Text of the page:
Almost one year to the day from its trial flight, Cathay Pacific Airways will commence freighter flights into Brisbane West Wellcamp Airport from 22 November, 2016 with a weekly scheduled service, subject to government approval. It will be the only dedicated freighter service for this part of Queensland and will utilise a Boeing 747-8F.
The decision comes after an extensive evaluation of the airport operations as well as demand for air freight services from businesses in southern Queensland. This included a successful trial flight on 23 November 2015.
Nelson Chin, general manager, Cathay Pacific Airways Southwest Pacific said he was thrilled to see the realisation of the efforts of many to introduce this new service, and in particular the management of Brisbane West Wellcamp, Queensland and Federal governments, freight forwarders, local businesses and the Cathay Pacific Cargo teams in Australia and Hong Kong.
â€œWe were enormously encouraged by the enthusiasm and support of everyone involved in this venture,â€ he said.
â€œThe combination of primary producers in the Darling Downs area exporting beef, dairy and fresh produce, as well as significant mining and manufacturing businesses in southern Queensland makes it a truly dynamic part of Australia.
â€œChina buys more of Australiaâ€™s agricultural products than any other country and we are confident our new service will provide these businesses with a competitive advantage as the benefits of the new China-Australia Free Trade Agreement increase,â€ he added.
Cathay Pacific Airways operates two dedicated freighter flights a week from Australia to Hong Kong. The flight serving Brisbane West Wellcamp Airport will be CX022. It will operate on Tuesdays Sydney-Melbourne-Brisbane West Wellcamp, arriving into Queensland at 16:45 and departing at 18:15.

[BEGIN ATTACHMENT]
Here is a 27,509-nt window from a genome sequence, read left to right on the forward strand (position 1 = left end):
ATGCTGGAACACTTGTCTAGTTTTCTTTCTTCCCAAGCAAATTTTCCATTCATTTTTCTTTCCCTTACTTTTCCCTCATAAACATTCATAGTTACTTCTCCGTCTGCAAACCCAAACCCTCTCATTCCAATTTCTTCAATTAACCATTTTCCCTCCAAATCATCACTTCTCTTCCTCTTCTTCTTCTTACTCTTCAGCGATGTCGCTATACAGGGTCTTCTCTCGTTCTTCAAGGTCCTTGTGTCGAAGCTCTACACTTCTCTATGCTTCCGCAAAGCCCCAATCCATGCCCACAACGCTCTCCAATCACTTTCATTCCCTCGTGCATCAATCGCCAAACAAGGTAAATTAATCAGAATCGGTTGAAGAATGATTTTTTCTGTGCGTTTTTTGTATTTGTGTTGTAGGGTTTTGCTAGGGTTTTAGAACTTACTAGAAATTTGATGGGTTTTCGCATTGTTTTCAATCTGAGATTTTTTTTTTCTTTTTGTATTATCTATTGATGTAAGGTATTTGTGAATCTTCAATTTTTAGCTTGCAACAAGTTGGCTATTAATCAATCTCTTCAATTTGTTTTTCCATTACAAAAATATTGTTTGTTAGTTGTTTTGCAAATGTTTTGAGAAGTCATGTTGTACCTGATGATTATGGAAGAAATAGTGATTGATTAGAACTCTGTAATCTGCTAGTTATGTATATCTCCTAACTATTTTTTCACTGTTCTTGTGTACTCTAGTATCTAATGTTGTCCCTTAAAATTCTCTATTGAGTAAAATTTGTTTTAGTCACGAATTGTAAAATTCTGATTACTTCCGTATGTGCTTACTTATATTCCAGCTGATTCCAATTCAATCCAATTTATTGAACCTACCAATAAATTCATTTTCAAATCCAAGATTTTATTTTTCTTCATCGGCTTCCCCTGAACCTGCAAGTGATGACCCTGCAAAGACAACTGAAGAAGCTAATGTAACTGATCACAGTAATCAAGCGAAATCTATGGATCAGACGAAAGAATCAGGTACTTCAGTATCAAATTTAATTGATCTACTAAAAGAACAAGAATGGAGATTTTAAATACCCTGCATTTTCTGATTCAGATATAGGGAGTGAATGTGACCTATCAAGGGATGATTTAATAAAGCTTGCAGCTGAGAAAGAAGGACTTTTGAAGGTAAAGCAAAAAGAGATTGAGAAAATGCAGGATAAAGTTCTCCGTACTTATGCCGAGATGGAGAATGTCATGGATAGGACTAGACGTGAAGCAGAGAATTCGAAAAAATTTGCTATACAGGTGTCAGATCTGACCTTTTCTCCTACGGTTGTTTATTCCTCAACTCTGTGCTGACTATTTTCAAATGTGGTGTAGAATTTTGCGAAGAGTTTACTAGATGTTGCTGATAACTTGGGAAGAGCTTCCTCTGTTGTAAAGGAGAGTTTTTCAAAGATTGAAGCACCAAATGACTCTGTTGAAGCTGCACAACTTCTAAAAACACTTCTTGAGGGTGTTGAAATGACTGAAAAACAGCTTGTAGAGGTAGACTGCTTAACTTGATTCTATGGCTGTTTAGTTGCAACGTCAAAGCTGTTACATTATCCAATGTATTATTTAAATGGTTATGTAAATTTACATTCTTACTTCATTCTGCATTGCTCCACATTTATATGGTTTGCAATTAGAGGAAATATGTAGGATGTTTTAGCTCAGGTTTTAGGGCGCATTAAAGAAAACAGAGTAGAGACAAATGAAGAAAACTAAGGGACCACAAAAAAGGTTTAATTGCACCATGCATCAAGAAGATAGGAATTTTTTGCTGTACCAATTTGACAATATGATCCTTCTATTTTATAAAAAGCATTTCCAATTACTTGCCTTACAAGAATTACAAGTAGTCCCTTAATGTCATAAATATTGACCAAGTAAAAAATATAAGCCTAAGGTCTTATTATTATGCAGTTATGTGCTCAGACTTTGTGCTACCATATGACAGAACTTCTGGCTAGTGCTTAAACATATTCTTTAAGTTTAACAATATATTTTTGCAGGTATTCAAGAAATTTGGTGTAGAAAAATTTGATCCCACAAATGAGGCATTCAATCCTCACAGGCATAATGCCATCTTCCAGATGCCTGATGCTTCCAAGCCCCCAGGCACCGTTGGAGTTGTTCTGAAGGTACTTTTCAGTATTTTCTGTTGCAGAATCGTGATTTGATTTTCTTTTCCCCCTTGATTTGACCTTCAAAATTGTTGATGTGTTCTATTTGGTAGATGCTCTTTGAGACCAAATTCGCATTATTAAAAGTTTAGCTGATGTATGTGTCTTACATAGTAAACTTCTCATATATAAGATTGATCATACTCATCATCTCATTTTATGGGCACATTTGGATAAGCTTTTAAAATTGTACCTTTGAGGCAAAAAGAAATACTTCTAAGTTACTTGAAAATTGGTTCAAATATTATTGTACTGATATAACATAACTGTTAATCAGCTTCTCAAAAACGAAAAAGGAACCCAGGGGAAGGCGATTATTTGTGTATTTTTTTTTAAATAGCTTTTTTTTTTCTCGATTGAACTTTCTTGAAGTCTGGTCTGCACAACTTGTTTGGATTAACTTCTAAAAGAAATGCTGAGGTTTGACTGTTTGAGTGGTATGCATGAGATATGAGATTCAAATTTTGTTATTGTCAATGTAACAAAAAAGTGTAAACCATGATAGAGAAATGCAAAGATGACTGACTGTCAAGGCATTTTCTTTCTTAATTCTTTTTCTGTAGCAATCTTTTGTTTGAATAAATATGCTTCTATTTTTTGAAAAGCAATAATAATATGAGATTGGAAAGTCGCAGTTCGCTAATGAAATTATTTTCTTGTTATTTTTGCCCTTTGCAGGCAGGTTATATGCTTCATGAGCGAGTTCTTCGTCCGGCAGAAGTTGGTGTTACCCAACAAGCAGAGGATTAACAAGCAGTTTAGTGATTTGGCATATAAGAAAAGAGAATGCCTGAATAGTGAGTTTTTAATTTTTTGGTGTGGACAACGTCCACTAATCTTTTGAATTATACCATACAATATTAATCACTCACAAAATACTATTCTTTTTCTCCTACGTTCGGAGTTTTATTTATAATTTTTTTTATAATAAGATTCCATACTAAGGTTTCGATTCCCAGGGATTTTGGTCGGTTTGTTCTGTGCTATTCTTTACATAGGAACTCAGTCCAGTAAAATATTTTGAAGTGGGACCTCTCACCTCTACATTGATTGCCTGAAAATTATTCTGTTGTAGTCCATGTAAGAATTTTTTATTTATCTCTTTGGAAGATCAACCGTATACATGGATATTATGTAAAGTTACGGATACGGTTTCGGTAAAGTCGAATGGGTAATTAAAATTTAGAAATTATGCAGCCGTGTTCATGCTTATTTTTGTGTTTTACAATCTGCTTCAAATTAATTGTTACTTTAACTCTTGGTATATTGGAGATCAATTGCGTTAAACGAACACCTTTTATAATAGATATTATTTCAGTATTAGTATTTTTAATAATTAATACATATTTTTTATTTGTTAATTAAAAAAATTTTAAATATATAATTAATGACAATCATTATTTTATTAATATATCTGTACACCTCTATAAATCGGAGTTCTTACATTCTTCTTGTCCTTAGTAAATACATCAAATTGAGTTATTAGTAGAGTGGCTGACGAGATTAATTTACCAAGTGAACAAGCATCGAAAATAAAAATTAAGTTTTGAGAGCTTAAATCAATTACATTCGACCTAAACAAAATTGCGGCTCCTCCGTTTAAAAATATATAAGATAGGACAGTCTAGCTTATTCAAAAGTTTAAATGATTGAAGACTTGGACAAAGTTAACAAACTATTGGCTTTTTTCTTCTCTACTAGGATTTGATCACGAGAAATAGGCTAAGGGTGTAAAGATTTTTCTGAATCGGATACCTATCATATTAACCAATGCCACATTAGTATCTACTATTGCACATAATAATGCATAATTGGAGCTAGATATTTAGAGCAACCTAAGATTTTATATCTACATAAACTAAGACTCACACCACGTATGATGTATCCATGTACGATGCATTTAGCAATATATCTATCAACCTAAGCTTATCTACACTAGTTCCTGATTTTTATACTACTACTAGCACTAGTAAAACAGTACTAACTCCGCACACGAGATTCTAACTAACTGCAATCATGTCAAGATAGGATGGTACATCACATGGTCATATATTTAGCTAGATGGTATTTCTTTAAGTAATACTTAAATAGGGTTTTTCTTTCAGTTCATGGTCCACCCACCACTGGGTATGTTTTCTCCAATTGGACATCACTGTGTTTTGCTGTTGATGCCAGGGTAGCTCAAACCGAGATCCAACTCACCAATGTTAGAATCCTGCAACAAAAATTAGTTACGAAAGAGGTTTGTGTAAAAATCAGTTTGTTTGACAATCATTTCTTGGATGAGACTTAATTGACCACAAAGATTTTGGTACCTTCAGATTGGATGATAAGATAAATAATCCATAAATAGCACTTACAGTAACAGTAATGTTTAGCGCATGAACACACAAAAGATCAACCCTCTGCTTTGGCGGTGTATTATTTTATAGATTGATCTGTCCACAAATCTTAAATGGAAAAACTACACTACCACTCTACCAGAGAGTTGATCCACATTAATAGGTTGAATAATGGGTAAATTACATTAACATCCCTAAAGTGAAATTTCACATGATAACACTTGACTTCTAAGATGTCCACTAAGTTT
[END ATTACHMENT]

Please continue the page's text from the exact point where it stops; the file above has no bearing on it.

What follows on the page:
The Boeing 747-8F has a cargo capacity of approximately 135,000 tonnes carrying 34 pallets on the main deck and 12 on the lower deck. It also features a cargo door in the nose of the aircraft which enables more efficient loading and unloading of cargo.
The flight will arrive into Cathay Pacific Cargo Terminal in Hong Kong at 00:45 on Wednesdays enabling, for example, fresh produce to be delivered to the markets and restaurants in China later that morning as well as onto a vast number of destinations around the world. This facility is one of the biggest and most sophisticated cargo terminals in the world and it was built to set new standards in operational efficiency, environmental design and service levels.
Cathay Pacific Airways also carries a significant amount of cargo in the bellies of its passenger flights which number more than 70 per week from Sydney, Brisbane, Cairns, Melbourne, Adelaide and Perth.